Brotli primarily uses the LZ77 algorithm to compress its data. Our previous blog post about brotli provides an introduction.

To improve compression on text files and web content, brotli also includes a static, predefined dictionary. If a byte sequence cannot be matched with an earlier sequence using LZ77 the encoder will try to match the sequence with a reference to the static dictionary, possibly using one of the multiple transforms. For example, every HTML file contains the opening <html> tag that cannot be compressed with LZ77, as it is unique, but it is contained in the brotli static dictionary and will be replaced by a reference to it. The reference generally takes less space than the sequence itself, which decreases the compressed file size.

The dictionary contains 13,504 words in six languages, with lengths from 4 to 24 characters. To improve the compression of real-world text and web data, some dictionary words are common phrases ("The current") or strings common in web content (‘type=”text/javascript”’). Unlike usual LZ77 compression, a word from the dictionary can only be matched as a whole. Starting a match in the middle of a dictionary word, ending it before the end of a word or even extending into the next word is not supported by the brotli format.

Instead, the dictionary supports 120 transforms of dictionary words to support a larger number of matches and find longer matches. The transforms include adding suffixes (“work” becomes “working”) adding prefixes (“book” => “ the book”) making the first character uppercase ("process" => "Process") or converting the whole word to uppercase (“html” => “HTML”). In addition to transforms that make words longer or capitalize them, the cut transform allows a shortened match (“consistently” => “consistent”), which makes it possible to find even more matches.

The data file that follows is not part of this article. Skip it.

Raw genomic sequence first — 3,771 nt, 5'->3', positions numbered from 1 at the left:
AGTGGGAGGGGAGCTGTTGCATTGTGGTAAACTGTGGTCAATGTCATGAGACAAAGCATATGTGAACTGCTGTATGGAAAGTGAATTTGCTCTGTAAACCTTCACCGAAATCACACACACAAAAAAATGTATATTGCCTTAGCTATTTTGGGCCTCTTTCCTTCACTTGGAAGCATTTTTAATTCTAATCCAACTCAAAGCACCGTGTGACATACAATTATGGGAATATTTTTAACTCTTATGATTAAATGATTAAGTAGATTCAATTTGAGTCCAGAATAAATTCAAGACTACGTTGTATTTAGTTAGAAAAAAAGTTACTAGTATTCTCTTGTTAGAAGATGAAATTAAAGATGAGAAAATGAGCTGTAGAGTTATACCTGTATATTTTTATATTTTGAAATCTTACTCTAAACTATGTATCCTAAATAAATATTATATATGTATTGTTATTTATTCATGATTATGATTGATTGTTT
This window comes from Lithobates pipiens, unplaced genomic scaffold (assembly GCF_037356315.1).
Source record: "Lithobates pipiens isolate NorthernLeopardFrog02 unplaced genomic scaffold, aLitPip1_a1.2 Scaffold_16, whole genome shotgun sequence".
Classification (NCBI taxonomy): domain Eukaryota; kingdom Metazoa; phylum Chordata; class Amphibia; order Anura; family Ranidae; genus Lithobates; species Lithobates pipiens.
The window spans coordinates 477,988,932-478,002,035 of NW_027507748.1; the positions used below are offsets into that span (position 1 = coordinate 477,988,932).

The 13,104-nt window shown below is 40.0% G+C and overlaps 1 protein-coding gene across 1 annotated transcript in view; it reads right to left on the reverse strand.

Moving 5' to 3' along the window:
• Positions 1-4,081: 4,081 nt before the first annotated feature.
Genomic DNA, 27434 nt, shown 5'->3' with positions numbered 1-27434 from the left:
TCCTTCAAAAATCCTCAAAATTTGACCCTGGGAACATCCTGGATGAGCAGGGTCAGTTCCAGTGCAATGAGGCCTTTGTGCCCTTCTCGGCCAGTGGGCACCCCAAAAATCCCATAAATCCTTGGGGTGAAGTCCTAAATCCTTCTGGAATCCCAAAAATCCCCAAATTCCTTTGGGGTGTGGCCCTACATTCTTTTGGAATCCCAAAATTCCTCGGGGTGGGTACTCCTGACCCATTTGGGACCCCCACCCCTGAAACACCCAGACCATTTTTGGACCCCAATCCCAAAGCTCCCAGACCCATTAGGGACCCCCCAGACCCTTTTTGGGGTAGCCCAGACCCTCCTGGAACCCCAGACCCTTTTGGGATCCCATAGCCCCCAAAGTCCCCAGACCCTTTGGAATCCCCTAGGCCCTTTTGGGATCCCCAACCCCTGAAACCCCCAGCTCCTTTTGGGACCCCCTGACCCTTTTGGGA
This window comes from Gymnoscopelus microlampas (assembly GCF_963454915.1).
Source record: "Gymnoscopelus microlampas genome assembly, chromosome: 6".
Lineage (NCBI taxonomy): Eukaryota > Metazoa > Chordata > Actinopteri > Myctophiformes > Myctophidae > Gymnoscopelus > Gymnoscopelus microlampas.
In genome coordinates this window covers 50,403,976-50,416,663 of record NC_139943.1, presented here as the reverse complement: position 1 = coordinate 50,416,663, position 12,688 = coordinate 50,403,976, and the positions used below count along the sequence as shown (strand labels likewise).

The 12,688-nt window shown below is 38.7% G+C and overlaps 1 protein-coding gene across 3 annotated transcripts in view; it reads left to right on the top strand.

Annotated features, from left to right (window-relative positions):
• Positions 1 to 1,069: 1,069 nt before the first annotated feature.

Methods

With the transforms included, the static dictionary contains 1,633,984 different words – too many for exhaustive search, except when used with the slow brotli compression levels 10 and 11. When used at a lower compression level, brotli either disables the dictionary or only searches through a subset of roughly 5,500 words to find matches in an acceptable time frame. It also only considers matches at positions where no LZ77 match can be found and only uses the cut transform.

Our approach to the brotli dictionary uses a larger, but more specialized subset of the dictionary than the default, using more aggressive heuristics to improve the compression ratio with negligible cost to performance. In order to provide a more specialized dictionary, we provide the compressor with a content type hint from our servers, relying on the Content-Type header to tell the compressor if it should use a dictionary for HTML, JavaScript or CSS. The dictionaries can be furthermore refined by colocation language in the future.

Fast dictionary lookup

To improve compression without sacrificing performance, we needed a fast way to find matches if we want to search the dictionary more thoroughly than brotli does by default. Our approach uses three data structures to find a matching word directly. The radix trie is responsible for finding the word while the hash table and bloom filter are used to speed up the radix trie and quickly eliminate many words that can’t be matched using the dictionary.